Among the famed 18th-century composers, one name is often missing: Joseph Bologne, also known as the Chevalier de Saint-Georges, a classical musician whose talents rivaled Mozart’s.
The film Chevalier, which comes out today, dramatizes Bologne’s rise and spotlights the erasure of Black classical artists of 18th- and 19th-century Europe.
“There’s a way in which white people, historically, have constantly denied Black people any kind of association with genius,” historian and musicologist Kira Thurman told Nora McGreevy of Smithsonian magazine in 2020.
Born in 1745 in the French Caribbean colony of Guadeloupe, Bologne was the son of a wealthy plantation owner and an enslaved 16-year-old girl from Senegal. After moving to Paris, where his mother became a free woman, he studied music, mathematics, literature and fencing at La Boëssière Academy.
Part of what made Bologne a singular figure in Paris at the time was his wide range of skills. “Unlike other more famous composers of this period, it’s very clear that music was just one facet of Bologne’s personal and professional identity,” Julia Doe, a musicologist at Columbia University, tells the Guardian’s David Smith.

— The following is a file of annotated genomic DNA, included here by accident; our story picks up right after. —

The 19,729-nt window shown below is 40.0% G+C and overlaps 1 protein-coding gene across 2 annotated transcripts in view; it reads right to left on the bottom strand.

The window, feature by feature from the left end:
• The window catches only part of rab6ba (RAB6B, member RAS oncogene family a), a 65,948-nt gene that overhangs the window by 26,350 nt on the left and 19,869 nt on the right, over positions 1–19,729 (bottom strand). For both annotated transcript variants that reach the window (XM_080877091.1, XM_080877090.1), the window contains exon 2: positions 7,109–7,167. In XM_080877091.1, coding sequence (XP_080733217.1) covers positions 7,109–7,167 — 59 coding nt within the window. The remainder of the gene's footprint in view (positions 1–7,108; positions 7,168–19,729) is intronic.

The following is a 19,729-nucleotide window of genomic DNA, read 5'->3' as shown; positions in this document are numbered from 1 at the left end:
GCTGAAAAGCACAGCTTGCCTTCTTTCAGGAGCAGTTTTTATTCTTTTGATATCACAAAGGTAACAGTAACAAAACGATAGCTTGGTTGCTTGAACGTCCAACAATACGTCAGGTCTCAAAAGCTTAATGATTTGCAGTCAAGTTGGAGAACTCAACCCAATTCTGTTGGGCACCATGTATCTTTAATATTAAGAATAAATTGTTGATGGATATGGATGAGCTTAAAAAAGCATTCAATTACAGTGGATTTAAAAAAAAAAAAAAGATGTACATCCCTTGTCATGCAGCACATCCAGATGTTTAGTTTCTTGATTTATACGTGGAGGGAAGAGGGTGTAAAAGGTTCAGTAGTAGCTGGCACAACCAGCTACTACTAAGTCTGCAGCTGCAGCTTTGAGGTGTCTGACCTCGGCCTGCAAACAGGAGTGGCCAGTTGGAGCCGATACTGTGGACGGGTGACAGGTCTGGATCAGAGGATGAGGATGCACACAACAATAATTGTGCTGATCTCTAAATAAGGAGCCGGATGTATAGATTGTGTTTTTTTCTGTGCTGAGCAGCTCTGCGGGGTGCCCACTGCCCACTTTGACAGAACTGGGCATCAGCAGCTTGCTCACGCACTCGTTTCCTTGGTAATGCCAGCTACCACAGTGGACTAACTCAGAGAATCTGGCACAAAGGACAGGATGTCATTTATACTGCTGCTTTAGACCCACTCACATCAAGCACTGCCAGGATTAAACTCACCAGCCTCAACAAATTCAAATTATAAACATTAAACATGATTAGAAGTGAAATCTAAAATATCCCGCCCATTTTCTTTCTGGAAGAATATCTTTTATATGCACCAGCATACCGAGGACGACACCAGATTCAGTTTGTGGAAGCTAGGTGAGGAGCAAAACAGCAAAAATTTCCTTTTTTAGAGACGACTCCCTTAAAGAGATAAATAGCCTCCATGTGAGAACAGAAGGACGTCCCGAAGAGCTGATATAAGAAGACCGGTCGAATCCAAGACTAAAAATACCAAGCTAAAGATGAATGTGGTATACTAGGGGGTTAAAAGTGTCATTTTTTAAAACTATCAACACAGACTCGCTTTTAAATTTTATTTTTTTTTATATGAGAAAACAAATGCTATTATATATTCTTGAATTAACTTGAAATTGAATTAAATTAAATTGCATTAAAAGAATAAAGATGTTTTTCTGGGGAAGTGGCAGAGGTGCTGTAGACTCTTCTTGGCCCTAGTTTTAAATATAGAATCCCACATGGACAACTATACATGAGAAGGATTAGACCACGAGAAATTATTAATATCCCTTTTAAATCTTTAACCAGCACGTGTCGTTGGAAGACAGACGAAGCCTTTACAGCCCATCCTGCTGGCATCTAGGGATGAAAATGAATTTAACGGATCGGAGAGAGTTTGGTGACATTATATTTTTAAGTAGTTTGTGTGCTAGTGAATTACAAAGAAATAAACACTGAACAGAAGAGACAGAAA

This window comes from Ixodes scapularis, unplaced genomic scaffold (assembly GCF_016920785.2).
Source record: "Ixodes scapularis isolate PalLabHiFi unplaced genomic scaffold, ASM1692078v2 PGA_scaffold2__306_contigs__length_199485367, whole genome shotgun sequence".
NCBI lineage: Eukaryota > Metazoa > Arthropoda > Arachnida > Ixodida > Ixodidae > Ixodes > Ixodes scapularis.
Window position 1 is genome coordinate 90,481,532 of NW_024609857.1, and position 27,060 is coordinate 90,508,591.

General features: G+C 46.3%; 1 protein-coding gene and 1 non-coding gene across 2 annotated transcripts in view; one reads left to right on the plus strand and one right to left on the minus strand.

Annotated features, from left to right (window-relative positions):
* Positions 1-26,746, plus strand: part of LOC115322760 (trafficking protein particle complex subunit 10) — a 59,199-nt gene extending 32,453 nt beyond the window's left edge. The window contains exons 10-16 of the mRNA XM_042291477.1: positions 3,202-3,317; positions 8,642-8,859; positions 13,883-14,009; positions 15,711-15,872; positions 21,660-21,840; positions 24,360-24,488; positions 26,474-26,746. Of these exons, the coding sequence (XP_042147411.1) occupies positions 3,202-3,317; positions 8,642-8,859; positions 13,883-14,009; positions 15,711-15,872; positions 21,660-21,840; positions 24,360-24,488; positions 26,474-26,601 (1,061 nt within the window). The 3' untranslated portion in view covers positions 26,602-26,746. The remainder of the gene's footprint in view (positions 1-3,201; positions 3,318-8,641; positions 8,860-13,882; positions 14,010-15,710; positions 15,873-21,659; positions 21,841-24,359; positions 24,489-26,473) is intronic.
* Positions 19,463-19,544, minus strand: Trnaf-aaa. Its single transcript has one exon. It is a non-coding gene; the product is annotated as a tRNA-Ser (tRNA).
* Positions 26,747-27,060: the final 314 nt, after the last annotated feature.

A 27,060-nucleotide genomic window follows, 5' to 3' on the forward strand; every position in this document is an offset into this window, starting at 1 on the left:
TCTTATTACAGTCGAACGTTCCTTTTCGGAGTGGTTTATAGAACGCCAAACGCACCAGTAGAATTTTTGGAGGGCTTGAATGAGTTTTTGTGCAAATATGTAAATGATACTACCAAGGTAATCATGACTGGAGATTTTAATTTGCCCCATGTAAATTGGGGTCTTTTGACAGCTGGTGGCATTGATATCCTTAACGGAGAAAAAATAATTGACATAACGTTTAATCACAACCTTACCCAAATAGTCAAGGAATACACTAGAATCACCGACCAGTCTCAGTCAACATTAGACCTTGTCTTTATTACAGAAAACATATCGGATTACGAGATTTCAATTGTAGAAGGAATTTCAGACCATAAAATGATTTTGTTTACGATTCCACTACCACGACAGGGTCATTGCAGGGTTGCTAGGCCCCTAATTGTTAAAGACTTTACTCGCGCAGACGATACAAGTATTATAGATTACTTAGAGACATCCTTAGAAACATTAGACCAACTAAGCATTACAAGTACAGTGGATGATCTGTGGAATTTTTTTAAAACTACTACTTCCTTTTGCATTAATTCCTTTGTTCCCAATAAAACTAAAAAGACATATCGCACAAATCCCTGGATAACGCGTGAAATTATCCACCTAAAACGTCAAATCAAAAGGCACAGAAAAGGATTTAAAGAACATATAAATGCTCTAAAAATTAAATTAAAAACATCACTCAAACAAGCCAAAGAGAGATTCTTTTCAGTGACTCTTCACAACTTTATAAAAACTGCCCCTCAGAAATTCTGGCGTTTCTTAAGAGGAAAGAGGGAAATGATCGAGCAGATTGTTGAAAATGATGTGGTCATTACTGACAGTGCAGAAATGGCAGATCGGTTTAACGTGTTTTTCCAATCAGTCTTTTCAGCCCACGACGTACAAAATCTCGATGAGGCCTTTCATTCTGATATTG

In a biographical notice written soon after his death, a friend praised “his upstanding character and his accomplishments as a swordsman, a dancer, a swimmer, an ice skater and so on,” adds Doe. “It’s truly extraordinary.”
President John Adams once said that Bologne was “the most accomplished man in Europe in riding, shooting, fencing, dancing and music.”
While he achieved success in France—writing operas and gaining patronage from members of Parisian society—his career was not immune to racism. When he was up for a job at the Paris Opera, a trio of divas declared they would never “submit to orders of a mulatto.”
Bologne went on to fight in the French Revolution, leading France’s first all-Black regiment. He died of an ulcerated bladder in 1799.
The new film, which stars Kelvin Harrison Jr. as Bologne, has received generally positive reviews. Still, its focus on the steamy rumors of romance between Bologne and Parisian aristocratic women, which Doe says circulated during the composer’s life, have frustrated some.
The New York Times’ Lisa Kennedy laments that the film had “a missed opportunity” to dig more fully into Bologne’s genius and tell a story too often passed over.
Marcos Balter, a Black composer at Columbia University, tells the Guardian that he hopes Bologne will gain more widespread recognition after years as a “curiosity.” In 2020, Balter wrote an op-ed in the Times titled, “His Name Is Joseph Bologne, Not ‘Black Mozart.’”
“Saying that Bologne is a great figure does not mean that Mozart wasn’t. It only means that we should not talk about this artist as the shadow of this other one,” he tells the Guardian. “It’s not an either/or. It’s an and.”